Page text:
The plain language of SOX does not provide protection for any type of information provided by an employee but restricts the employee's protection to information only about certain types of conduct. Those types of conduct fall into three broad categories: (1) a violation of specified federal criminal fraud statutes: 18 U.S.C. § 1341 (mail fraud), § 1343 (wire fraud), § 1344 (bank fraud), § 1348 (securities fraud); (2) a violation of any rule or regulation of the SEC; and/or (3) a violation of any provision of federal law relating to fraud against shareholders. The first and third categories share a common denominator: that the conduct involves "fraud," and many of the second category claims (violations of SEC rules or regulations) will also involve fraud.Day v. Staples, Inc., 555 F.3d 42, 54-55 (1st Cir. 2009).
29 C.F.R. § 1980.104(b)(1) sets out the prima facie elements of a SOX whistleblower claim:
(i) the employee engaged in a protected activity or conduct; (ii) the [employer] knew or suspected, actually or constructively, that the employee engaged in the protected activity; (iii) the employee suffered an unfavorable personnel action; and (iv) the circumstances were sufficient to raise the inference that the protected activity was a contributing factor in the unfavorable action.Id.; see also Gale v. U.S. Dept. of Labor, 384 Fed. App'x 926, 929 (11th Cir. 2010) (unpublished opinion) (same).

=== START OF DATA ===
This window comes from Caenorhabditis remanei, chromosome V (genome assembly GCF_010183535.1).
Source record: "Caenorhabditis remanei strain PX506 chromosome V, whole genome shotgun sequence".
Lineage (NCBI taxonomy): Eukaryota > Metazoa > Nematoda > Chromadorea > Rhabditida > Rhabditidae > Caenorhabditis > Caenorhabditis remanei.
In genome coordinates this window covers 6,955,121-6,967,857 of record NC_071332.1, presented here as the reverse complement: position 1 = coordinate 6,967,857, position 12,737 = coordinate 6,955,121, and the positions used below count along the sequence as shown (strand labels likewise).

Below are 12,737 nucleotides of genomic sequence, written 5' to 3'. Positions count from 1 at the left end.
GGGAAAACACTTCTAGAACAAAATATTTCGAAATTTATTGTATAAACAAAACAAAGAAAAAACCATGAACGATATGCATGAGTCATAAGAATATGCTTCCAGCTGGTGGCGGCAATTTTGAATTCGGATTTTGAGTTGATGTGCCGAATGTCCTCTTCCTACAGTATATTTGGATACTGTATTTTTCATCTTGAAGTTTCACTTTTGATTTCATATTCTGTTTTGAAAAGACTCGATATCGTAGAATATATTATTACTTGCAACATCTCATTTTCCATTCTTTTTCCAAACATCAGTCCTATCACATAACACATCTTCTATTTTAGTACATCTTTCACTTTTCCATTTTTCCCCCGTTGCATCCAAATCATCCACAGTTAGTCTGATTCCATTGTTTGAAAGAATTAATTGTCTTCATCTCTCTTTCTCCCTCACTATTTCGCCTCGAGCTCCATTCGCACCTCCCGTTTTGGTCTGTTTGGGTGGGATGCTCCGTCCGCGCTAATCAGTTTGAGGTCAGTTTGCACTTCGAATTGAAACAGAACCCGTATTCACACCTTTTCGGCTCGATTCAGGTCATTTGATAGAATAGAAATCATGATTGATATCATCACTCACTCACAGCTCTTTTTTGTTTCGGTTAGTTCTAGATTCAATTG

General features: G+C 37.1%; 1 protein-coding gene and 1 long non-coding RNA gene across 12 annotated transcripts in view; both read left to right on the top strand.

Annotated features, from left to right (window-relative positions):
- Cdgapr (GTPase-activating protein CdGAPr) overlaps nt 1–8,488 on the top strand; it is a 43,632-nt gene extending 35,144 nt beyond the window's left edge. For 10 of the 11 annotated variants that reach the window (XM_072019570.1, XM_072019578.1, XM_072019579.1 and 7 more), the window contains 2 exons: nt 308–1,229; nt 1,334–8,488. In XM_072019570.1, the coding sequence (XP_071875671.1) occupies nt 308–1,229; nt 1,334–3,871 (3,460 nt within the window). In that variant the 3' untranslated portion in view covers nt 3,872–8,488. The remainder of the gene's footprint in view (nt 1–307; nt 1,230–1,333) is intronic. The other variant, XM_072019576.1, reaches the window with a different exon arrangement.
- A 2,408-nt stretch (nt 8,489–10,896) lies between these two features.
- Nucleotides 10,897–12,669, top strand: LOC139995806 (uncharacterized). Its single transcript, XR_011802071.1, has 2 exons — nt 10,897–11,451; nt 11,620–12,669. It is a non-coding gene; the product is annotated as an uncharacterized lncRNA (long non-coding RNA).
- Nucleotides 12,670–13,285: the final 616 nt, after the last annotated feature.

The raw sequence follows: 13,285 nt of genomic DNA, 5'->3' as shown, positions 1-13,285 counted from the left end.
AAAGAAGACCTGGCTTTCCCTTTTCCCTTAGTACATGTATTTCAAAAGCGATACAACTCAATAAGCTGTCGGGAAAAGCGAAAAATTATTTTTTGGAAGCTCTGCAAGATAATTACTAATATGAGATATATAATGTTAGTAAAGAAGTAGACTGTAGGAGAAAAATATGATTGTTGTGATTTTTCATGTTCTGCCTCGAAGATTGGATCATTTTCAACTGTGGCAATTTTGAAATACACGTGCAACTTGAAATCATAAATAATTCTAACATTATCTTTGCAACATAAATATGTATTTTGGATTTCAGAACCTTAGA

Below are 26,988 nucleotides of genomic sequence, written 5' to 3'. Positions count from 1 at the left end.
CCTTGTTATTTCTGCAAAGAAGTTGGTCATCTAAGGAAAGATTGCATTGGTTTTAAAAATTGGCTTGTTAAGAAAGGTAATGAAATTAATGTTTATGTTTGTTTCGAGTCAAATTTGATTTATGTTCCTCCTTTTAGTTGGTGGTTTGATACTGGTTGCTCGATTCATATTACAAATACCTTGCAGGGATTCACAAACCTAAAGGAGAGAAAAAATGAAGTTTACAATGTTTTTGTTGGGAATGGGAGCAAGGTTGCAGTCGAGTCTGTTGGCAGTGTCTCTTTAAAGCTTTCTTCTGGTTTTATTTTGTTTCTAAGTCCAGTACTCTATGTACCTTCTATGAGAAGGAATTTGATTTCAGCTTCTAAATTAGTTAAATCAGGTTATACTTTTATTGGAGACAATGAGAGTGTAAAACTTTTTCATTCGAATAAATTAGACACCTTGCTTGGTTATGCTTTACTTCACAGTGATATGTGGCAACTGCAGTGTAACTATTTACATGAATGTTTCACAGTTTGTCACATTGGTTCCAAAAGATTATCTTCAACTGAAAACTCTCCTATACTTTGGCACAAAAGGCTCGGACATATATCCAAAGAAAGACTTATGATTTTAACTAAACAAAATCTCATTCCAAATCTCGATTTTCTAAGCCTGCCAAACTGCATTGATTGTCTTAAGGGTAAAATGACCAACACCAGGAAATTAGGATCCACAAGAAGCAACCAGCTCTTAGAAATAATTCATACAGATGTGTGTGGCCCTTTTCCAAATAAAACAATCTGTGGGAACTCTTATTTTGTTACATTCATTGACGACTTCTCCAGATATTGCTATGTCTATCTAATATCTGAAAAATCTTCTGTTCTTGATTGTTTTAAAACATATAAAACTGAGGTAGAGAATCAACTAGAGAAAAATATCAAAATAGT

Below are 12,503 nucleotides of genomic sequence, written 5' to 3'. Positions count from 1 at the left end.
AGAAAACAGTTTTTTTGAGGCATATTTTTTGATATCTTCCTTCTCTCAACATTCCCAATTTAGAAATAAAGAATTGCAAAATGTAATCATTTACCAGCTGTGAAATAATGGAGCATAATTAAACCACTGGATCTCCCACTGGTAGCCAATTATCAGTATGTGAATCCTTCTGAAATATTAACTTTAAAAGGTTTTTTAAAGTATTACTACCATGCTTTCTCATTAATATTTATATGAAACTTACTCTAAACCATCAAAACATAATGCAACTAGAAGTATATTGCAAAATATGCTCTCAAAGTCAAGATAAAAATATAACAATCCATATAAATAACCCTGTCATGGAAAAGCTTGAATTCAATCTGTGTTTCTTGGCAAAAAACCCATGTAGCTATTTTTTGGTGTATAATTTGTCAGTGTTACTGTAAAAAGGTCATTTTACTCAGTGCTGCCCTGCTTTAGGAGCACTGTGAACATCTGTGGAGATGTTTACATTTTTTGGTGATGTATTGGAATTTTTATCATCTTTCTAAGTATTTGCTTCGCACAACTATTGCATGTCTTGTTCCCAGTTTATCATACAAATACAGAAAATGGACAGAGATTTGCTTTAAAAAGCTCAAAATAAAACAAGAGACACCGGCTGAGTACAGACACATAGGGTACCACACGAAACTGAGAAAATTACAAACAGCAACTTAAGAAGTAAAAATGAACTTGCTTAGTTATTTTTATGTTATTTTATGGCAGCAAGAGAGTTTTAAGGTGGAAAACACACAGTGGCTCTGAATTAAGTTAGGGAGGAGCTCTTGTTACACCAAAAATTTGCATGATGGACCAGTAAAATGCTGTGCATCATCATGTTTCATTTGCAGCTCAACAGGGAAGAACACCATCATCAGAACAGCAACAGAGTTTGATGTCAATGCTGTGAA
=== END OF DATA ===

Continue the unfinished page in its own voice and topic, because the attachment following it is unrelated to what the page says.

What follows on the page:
We recognize that SOX does not follow the familiar Title VII McDonnell Douglas burden-shifting framework. Rather, in a SOX retaliation case:
[A]n employee bears the initial burden of making a prima facie showing of retaliatory discrimination; the burden then shifts to the employer to rebut the employee's prima facie case by demonstrating by clear and convincing evidence that the employer would have taken the same personnel action in the absence of the protected activity.Welch v. Chao, 536 F.3d 269, 275 (4th Cir. 2008); see 18 U.S.C. § 1514A(b) ("An action brought under paragraph (1)(B) shall be governed by the legal burdens of proof set forth in section 42121(b) of title 49, United States Code."); 49 U.S.C. § 42121(b)(ii) ("[N]o investigation otherwise required under subparagraph (A) shall be conducted if the employer demonstrates, by clear and convincing evidence, that the employer would have taken the same unfavorable personnel action in the absence of that behavior."); see also Livingston v. Wyeth, Inc., 520 F.3d 344, 352-53 (4th Cir. 2008) (setting out SOX affirmative defense standard).